San Diego's police chief sounded off Wednesday about what more cuts to public safety will look like.
Chief William Lansdowne also responded to claims by opponents of Prop. D, the half-cent sales tax hike to raise money for the city.
Mayor Jerry Sanders wants $16 million in cost reductions from the police department, about 7 percent of the current budget for police. On Wednesday, Lansdowne said he had crunched the numbers and was recommending closing two of the nine divisional stations and sending 169 sworn officers (out of a force of 1,900) -- plus 50 civilians -- "out the door."
"When I say 'out the door,' I mean: 'Walk out the door,' " the chief said. "I take their badges and guns, and they're no longer employed. And I don't have enough people to manage what we do. It also means this: I would have to cut communications yet again."
Public safety cuts are the last resort to bail out a budget swamped with red ink, unless some fresh funding materializes.
"First, we know how big this problem is, and now we have a way of fixing the problem," said business executive Vince Mudd, who chaired a citizens' task force that recommended budget principles and cost-cutting approaches.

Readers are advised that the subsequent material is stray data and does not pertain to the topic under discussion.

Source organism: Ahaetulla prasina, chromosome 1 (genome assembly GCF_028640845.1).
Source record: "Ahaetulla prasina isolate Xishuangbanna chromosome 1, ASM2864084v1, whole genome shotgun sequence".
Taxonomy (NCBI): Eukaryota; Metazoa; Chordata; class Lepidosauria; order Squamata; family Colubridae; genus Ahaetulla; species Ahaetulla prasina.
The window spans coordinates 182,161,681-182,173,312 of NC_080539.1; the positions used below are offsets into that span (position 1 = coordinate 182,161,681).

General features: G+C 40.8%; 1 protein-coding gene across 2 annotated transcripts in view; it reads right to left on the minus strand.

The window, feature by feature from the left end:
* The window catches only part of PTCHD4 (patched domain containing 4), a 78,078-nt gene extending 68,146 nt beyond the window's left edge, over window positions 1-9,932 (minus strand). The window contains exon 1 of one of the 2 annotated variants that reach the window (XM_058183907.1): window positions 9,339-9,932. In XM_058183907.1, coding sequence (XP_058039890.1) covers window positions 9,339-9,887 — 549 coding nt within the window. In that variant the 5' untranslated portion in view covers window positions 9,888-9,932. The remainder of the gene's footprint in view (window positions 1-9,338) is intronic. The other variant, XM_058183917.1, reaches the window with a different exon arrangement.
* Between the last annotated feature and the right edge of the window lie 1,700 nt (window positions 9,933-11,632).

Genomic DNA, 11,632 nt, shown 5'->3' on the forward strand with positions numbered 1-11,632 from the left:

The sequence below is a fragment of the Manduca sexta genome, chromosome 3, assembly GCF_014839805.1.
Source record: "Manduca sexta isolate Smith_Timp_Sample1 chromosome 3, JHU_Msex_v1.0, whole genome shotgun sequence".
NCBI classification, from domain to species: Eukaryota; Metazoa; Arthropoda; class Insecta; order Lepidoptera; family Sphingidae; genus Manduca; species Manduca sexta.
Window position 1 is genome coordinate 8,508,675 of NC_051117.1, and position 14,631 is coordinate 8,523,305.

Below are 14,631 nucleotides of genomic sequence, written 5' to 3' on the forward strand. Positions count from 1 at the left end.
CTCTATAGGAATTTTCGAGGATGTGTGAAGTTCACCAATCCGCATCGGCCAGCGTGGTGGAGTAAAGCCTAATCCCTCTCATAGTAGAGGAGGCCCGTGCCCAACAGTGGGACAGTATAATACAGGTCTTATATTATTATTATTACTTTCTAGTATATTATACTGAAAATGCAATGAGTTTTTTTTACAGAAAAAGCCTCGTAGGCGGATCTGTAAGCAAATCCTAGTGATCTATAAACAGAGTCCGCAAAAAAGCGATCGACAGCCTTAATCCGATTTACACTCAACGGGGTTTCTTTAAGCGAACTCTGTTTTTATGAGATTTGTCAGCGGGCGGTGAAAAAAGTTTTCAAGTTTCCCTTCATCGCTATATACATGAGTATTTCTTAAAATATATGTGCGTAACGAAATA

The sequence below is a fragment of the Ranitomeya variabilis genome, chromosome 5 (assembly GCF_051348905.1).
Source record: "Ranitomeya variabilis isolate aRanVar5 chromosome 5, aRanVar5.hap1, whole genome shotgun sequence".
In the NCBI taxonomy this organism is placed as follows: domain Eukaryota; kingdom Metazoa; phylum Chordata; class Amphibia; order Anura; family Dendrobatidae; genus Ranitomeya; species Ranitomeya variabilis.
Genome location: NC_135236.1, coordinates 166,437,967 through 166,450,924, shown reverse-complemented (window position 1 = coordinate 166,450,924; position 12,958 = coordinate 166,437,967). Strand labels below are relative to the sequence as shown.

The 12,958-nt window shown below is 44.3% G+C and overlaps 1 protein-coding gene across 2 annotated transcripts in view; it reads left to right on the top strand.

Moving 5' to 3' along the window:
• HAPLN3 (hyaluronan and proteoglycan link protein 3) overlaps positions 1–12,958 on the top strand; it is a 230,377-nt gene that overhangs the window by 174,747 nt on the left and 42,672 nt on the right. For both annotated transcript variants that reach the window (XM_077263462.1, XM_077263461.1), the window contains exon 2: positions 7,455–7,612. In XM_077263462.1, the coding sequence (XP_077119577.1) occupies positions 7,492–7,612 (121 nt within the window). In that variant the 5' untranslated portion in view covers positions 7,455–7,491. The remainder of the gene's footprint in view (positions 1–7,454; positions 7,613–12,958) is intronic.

That plan was adopted by the city on Monday.
Reductions in the uniformed ranks of public safety, which accounts for half of the city's general fund budget, would seem to be a tough task for a mayor who once served as chief of police.
"But I don't think he's bluffing," Mudd said. "I mean, you can call it a scare tactic, but there's a way it should be, and there's a way it is. The way it is is: You have a big structural deficit that you've got to get rid of, because from a cash-flow standpoint, you don't have the money. And that's a fact."
However the cuts fall -- and there are doubts about the depth of cuts to public safety -- business leaders opposed to Prop. D say that those realities go with the territory in the private sector. In the case of car dealers, a half-cent sales tax hike could mean hundreds more dollars added on to sticker prices.
"I can't ask my customers for more money for a car to help me through these difficult times," said Dave Miller, who is the general manager of Hine Mazda. "I've got to do what I can to cut my expenses now and restructure my business. We went through this in '09 and a good part of ."
Lansdowne said he had some advice for people who want to kick around political footballs. In essence, he said to stay out of his business, and that he's the expert. He also said he doesn't like what will be left of his resources without a fresh revenue stream.